#MoveDumaguete: Social media for social change
DUMAGUETE CITY, Philippines - In the early morning of December 17, 2011, Dumaguete was awakened by roaring floodwaters that surged through the streets of the city after a heavy downpour caused by Tropical Storm Sendong.
Authorities claimed it was the worst flashflood that ravaged Dumaguete and other areas of Negros Oriental in about 10 years, affecting 12,260 families or 61,300 people.
At least 4,345 houses were reported destroyed. The estimated damage reportedly reached nearly P700 million in infrastructure and P41 million in agriculture.
A videographer named Mark Anthony Besario captured the rare jaw-dropping images of fear and destruction in Dumaguete at the height of the storm.
He shared the video that became viral on Youtube and Facebook: A child weeps on top of a roof as he watches the raging waters bear down on a street, sweeping away a crumbling shanty.
Negros Oriental did not gain much media attention after the devastating storm hit the city. But social media helped in addressing the plight of the typhoon victims in this part of Central Visayas, giving them hope to rebuild their province "where the sun rises, where each Negros day begins."
Experiences of citizen journalists like Mark Anthony -- which demonstrate how social media can push compelling stories and move people to action -- inspired Rappler.com's chat series dubbed "Social Media for Social Change."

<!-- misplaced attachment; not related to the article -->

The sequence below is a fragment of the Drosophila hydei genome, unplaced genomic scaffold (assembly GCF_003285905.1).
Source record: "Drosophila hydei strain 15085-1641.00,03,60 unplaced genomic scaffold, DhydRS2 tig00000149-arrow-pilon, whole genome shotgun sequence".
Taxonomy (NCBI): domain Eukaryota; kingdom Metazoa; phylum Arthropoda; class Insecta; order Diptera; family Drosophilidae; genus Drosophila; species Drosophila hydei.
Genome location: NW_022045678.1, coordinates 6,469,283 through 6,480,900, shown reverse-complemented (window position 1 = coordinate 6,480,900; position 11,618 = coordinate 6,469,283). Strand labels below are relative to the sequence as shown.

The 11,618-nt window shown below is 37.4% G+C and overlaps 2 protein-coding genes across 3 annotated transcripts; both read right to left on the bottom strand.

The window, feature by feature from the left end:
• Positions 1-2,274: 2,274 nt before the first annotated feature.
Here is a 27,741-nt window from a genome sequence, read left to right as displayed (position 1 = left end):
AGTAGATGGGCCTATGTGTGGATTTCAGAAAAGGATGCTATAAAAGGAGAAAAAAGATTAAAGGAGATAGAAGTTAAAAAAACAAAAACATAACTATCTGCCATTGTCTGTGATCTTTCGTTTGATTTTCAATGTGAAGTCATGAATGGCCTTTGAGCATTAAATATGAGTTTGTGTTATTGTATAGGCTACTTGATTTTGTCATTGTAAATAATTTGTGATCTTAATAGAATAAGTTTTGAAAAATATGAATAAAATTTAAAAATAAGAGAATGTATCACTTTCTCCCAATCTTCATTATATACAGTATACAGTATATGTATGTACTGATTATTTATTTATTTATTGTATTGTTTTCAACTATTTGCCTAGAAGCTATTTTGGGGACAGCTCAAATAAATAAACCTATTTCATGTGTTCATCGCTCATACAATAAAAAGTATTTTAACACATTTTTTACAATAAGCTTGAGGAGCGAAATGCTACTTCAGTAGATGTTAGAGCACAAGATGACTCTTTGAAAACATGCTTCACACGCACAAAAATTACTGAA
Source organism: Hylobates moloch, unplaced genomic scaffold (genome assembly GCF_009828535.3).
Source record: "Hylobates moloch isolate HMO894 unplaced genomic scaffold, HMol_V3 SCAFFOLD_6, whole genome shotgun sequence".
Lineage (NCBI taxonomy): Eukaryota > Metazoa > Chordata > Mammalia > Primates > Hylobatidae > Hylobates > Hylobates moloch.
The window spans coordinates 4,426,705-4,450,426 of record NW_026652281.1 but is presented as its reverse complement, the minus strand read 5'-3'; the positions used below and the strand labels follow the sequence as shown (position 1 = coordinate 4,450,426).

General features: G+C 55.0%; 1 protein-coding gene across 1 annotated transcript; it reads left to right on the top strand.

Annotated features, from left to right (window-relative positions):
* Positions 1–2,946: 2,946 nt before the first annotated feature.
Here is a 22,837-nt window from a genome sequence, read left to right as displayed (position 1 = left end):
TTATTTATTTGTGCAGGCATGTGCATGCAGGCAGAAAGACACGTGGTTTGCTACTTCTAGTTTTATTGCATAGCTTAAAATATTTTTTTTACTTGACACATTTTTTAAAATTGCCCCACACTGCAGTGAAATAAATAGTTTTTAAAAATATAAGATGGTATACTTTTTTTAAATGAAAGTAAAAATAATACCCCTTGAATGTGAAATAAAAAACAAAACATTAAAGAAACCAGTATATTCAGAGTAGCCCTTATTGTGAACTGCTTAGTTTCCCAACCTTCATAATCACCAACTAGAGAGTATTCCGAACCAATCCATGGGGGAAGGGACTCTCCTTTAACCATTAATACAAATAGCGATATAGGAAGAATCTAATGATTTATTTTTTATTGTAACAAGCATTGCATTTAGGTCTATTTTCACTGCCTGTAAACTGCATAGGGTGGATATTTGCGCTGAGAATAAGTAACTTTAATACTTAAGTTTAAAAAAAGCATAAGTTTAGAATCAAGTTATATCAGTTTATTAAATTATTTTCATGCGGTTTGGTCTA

The chat series -- previously held in Baguio, Davao, Manila, Naga, Cagayan de Oro, Zamboanga, Los Baños - are organized by Move.PH, Rappler's citizen journalism arm.
Rappler consists of journalists committed to informing Filipinos and inspiring them to interact and participate in nation-building by providing a credible, creative, and interactive platform through social media.
Dumaguete is the next stop of Rappler's Move.PH Chat Series.
Silliman University, through its College of Mass Communication, is co-sponsoring the event titled “Pushing Environmental Journalism Forward” on Friday, November 16, from 12:30 pm to 5:00 pm at the Silliman Hall.
A leading academic institution in the region, CMC-SU trains "mass communicators who will contribute to national development by advocating a culture of peace, justice and responsible stewardship of the environment."
Rappler CEO and executive editor Maria Ressa will headline the event with her keynote address about the power of social media and how it can bring about social change.
Dr Ben S. Malayang III, President of Silliman University, will discuss the practice and prospects of environmental journalism.
Veteran journalist and Rappler's citizen journalism director Chay Hofileña will tackle the changing face of journalism in the digital age.
Rappler social media head Michael Josh Villanueva will discuss how to use social media platforms to push issues about the environment.
Finally, Patricia Evangelista, one of Rappler's multimedia reporters, will talk about the importance of telling compelling stories of people.
The Dumaguete leg of the chat series is sponsored by Smart Communications and co-organized by Silliman University and its College of Mass Communication.